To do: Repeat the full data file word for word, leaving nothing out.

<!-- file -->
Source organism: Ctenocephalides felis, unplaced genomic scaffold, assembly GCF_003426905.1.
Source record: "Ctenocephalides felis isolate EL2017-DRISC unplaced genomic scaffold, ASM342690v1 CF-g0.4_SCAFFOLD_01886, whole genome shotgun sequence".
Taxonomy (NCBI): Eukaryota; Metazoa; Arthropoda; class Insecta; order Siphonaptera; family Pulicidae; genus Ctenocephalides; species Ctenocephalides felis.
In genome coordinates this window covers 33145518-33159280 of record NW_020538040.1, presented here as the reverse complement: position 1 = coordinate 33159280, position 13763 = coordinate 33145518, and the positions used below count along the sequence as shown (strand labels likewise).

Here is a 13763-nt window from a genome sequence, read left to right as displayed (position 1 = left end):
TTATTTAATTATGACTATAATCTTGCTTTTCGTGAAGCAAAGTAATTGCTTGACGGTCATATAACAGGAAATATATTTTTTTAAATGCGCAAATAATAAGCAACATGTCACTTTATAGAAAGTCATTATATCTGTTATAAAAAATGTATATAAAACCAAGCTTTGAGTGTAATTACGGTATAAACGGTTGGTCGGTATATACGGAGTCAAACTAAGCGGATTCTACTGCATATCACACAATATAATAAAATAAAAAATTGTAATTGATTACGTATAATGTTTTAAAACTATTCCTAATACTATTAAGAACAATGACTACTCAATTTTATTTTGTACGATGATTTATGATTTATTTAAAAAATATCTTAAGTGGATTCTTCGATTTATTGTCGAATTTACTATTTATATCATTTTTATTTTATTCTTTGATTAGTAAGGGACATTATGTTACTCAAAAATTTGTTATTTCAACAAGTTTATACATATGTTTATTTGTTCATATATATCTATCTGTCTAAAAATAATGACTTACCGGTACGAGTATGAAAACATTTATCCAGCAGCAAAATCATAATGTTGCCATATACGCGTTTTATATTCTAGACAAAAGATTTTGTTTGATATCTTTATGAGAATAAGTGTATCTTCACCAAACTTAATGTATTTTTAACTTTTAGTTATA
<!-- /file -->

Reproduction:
Source organism: Ctenocephalides felis, unplaced genomic scaffold, assembly GCF_003426905.1.
Source record: "Ctenocephalides felis isolate EL2017-DRISC unplaced genomic scaffold, ASM342690v1 CF-g0.4_SCAFFOLD_01886, whole genome shotgun sequence".
Taxonomy (NCBI): Eukaryota; Metazoa; Arthropoda; class Insecta; order Siphonaptera; family Pulicidae; genus Ctenocephalides; species Ctenocephalides felis.
In genome coordinates this window covers 33145518-33159280 of record NW_020538040.1, presented here as the reverse complement: position 1 = coordinate 33159280, position 13763 = coordinate 33145518, and the positions used below count along the sequence as shown (strand labels likewise).

Here is a 13763-nt window from a genome sequence, read left to right as displayed (position 1 = left end):
TTATTTAATTATGACTATAATCTTGCTTTTCGTGAAGCAAAGTAATTGCTTGACGGTCATATAACAGGAAATATATTTTTTTAAATGCGCAAATAATAAGCAACATGTCACTTTATAGAAAGTCATTATATCTGTTATAAAAAATGTATATAAAACCAAGCTTTGAGTGTAATTACGGTATAAACGGTTGGTCGGTATATACGGAGTCAAACTAAGCGGATTCTACTGCATATCACACAATATAATAAAATAAAAAATTGTAATTGATTACGTATAATGTTTTAAAACTATTCCTAATACTATTAAGAACAATGACTACTCAATTTTATTTTGTACGATGATTTATGATTTATTTAAAAAATATCTTAAGTGGATTCTTCGATTTATTGTCGAATTTACTATTTATATCATTTTTATTTTATTCTTTGATTAGTAAGGGACATTATGTTACTCAAAAATTTGTTATTTCAACAAGTTTATACATATGTTTATTTGTTCATATATATCTATCTGTCTAAAAATAATGACTTACCGGTACGAGTATGAAAACATTTATCCAGCAGCAAAATCATAATGTTGCCATATACGCGTTTTATATTCTAGACAAAAGATTTTGTTTGATATCTTTATGAGAATAAGTGTATCTTCACCAAACTTAATGTATTTTTAACTTTTAGTTATA